Individuals affected by urogenital pain often suffer in silence. When circumstances cause them to seek professional help it is not uncommon for their pain and symptoms to be questioned and met with disbelief. When investigations and test results return negative, and to the untrained eye there is no pathology to explain the pain, it is often implied, if not openly stated, that their pain is not real but imagined, that it is feigned, or a sign of malingering and avoidance. From my earliest publications in 1997 onwards, contrary to popular opinion, I found no evidence that these conditions had a psychological basis to them. So many of the views held by professionals were based on erroneous assumptions and Freudian myths that continue to permeate perceptions of pelvic and urogenital pain. Though my views were unpopular and controversial, the psychophysiological profiles of patients, including electromyographic studies of pelvic muscles, demonstrated that dysfunctional, overactive muscle states were associated with chronic urogenital pain conditions, including vulvodynia and bladder pain. In recent years, following on from numerous retrospective studies, my associates and I developed an evidence-based Integrated Mapping and Assessment Protocol (iMAP). This new and innovative approach to the appraisal and management of chronic urogenital pain is not an alternative to traditional medical assessment and interventions, but one that complements, broadens and guides the conventional medical approach. The iMAP identifies peripheral mechanisms of pain and highlights the role of muscles as generators of pain. I strongly believe that the majority of non-neoplastic chronic pain conditions arise from dysfunctional neuromuscular states, fascial restrictions, ischemic states and end-organ symptoms. In a recent editorial and various earlier publications I continue to stress the importance of understanding the role of muscles and fascial restrictions in the management of chronic pain. The iMAP provides a clear evidence-based rationale for the utilisation of myofascially-orientated therapies. Pragmatically, I also acknowledge that the severity of pain is mitigated by individual perceptions, personality traits and emotional states, and that these are important factors that also need to be addressed in therapy. The iMAP and therapeutic modalities used in my practice place lesser emphasis on pharmaceutical and surgical interventions. Their importance is recognised, but in the context of third and fourth level interventions, either in conjunction with, or when conservative treatments have failed. Whatever combination of therapies may be used the sufferer must not be stigmatised by notions that their pain is psychogenic in its origin, stems from faulty beliefs, constitutes avoidance behaviour, somatization or sexual dysfunction. Such views are counter-productive and without scientific basis. Psychological changes observed in individuals arise on account of chronic pain and are secondary to the physical and emotional suffering endured but are never the cause of the symptoms.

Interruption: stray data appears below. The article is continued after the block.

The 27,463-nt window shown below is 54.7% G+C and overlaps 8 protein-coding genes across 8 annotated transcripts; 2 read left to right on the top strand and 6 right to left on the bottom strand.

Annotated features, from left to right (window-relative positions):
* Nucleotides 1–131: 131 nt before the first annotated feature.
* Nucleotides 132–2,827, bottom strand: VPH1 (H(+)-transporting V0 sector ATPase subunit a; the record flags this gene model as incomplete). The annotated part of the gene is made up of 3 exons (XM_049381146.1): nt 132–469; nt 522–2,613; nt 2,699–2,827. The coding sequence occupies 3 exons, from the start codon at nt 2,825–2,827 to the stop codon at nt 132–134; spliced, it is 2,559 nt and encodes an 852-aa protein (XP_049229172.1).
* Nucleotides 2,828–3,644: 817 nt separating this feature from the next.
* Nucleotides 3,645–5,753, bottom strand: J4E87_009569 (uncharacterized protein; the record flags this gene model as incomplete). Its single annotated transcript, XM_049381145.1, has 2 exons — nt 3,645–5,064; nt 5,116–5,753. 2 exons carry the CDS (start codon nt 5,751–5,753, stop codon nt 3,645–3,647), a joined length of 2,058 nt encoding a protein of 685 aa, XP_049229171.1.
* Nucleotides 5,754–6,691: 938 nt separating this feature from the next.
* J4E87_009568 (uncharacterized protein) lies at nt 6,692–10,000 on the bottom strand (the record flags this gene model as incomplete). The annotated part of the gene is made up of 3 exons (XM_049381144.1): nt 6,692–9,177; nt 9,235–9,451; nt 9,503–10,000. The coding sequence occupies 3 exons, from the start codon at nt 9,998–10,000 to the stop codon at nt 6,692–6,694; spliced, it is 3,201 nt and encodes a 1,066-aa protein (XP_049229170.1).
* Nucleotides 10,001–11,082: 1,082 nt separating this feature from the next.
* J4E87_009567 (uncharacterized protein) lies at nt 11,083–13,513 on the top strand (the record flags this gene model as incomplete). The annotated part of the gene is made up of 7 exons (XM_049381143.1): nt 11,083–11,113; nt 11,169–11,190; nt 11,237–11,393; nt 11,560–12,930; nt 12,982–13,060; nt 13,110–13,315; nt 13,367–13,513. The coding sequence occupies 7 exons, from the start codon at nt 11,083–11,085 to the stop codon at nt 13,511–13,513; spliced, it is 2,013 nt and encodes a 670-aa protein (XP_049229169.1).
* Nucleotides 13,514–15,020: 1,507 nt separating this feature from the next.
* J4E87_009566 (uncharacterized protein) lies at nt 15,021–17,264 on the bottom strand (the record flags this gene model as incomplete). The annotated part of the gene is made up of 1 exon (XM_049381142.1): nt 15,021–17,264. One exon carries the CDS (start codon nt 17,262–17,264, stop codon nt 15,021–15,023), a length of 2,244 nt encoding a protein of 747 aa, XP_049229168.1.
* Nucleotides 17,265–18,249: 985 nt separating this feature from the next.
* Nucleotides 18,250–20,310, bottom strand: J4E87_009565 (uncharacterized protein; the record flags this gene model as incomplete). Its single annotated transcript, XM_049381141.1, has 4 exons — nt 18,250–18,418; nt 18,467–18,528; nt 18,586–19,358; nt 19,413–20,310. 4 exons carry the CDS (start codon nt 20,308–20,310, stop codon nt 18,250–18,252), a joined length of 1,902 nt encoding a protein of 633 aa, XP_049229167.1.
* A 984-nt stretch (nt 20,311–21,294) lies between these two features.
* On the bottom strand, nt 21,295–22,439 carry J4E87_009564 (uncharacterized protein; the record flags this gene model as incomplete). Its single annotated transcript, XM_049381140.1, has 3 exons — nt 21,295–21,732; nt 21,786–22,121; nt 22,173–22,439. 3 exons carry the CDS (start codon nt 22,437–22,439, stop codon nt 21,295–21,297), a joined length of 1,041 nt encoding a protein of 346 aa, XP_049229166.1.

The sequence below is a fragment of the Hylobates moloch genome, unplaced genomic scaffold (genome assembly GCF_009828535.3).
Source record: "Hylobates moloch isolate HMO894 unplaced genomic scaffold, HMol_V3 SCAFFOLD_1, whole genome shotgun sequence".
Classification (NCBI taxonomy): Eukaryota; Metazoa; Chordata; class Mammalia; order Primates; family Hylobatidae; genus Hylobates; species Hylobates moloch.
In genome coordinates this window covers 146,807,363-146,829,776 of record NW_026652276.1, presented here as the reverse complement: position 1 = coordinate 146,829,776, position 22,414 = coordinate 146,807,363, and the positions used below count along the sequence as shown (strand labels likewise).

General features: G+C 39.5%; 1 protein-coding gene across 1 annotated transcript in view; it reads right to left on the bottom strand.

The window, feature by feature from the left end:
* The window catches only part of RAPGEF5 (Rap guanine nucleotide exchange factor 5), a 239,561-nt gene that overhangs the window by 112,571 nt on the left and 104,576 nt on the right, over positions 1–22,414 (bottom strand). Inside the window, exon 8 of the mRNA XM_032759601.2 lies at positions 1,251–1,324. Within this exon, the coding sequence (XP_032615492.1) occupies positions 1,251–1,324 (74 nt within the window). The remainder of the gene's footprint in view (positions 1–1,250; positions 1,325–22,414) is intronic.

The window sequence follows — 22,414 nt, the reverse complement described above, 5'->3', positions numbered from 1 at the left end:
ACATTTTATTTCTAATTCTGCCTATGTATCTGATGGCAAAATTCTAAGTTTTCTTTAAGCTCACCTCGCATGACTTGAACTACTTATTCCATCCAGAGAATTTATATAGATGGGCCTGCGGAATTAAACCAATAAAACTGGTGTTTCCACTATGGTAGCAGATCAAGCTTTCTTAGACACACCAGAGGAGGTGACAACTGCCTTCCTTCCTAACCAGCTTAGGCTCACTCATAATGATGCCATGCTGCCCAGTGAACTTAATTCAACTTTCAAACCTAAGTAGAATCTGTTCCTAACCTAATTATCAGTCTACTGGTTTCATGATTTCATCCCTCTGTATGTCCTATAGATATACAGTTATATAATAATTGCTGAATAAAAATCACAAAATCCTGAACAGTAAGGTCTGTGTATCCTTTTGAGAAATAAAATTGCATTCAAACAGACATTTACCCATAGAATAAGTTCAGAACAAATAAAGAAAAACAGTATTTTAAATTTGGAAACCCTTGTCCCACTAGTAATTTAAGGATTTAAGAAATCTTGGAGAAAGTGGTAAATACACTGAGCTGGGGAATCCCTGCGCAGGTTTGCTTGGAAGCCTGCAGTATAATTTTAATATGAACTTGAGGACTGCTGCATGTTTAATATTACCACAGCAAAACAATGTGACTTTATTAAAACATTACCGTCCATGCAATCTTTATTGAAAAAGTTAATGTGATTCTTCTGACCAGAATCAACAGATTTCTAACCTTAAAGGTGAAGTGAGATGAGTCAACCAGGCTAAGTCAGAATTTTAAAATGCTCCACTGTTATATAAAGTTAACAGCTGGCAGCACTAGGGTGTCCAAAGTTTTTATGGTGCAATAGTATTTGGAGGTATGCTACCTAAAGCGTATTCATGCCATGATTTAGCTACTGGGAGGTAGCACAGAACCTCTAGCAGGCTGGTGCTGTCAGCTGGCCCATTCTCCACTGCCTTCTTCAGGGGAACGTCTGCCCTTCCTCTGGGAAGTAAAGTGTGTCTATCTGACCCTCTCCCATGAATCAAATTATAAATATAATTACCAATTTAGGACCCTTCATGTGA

I received my PhD through the School of Medicine at The University of Adelaide in South Australia (this was a research degree, not a qualification in medicine as I'm not a medical practitioner). I obtained my Master's Degree from Andrew's University in Michigan and my Bachelor's degree from Flinders University in South Australia. However, the most important source of ongoing learning is from my patients, of whom there have been several thousand, and to them I remain indebted. As an academic, clinician and facilitator of learning I have been an active member of various professional associations and community organisations. My professional interests span across several areas of health and emphasise the importance of lifestyle and personal behaviour. In 1997 I founded the Behavioural Medicine Institute of Australia, based in Adelaide South Australia and under its auspices convened various conferences and training workshops in Australia and overseas. These conferences not only focused on the psychophysiology of pain, but in August of 2000 also included an inaugural meeting focusing on the management of vulvodynia. In 2005 I convened the first national conference examining the relationship between spirituality and health. This multidisciplinary conference, attended by over 500 scholars and clinicians, led to the publication of a supplement on spirituality and health in the Medical Journal of Australia. My personal contribution to the spirituality and health meetings, journals and textbooks specifically focuses on the impact of prayer and mediation on health and wellbeing. I always enjoy sharing and contributing to the study of mind-body medicine and a better understanding of personal wellbeing. With a greater and ever evolving appreciation of mechanisms involved in chronic pelvic and urogenital pain, I’m motivated to share my insights through professional journals and textbooks, conference presentations and workshops. I am involved with the editorial board of the Journal of Lower Tract Genital Diseases and contribute as section editor for Chronic Pelvic Pain for the Journal of Pelviperineology. In recent years I have been a regular visitor to the beautiful land of China sharing with thousands of specialists our assessment and management protocols for chronic pelvic and urogenital pain. I also treasure my relationship with the Medical University of Lublin in Poland where I have been granted an honorary position and recently presented an inaugural lecture. For a more detailed listing of academic and professional activities please see my personal curriculum vitae.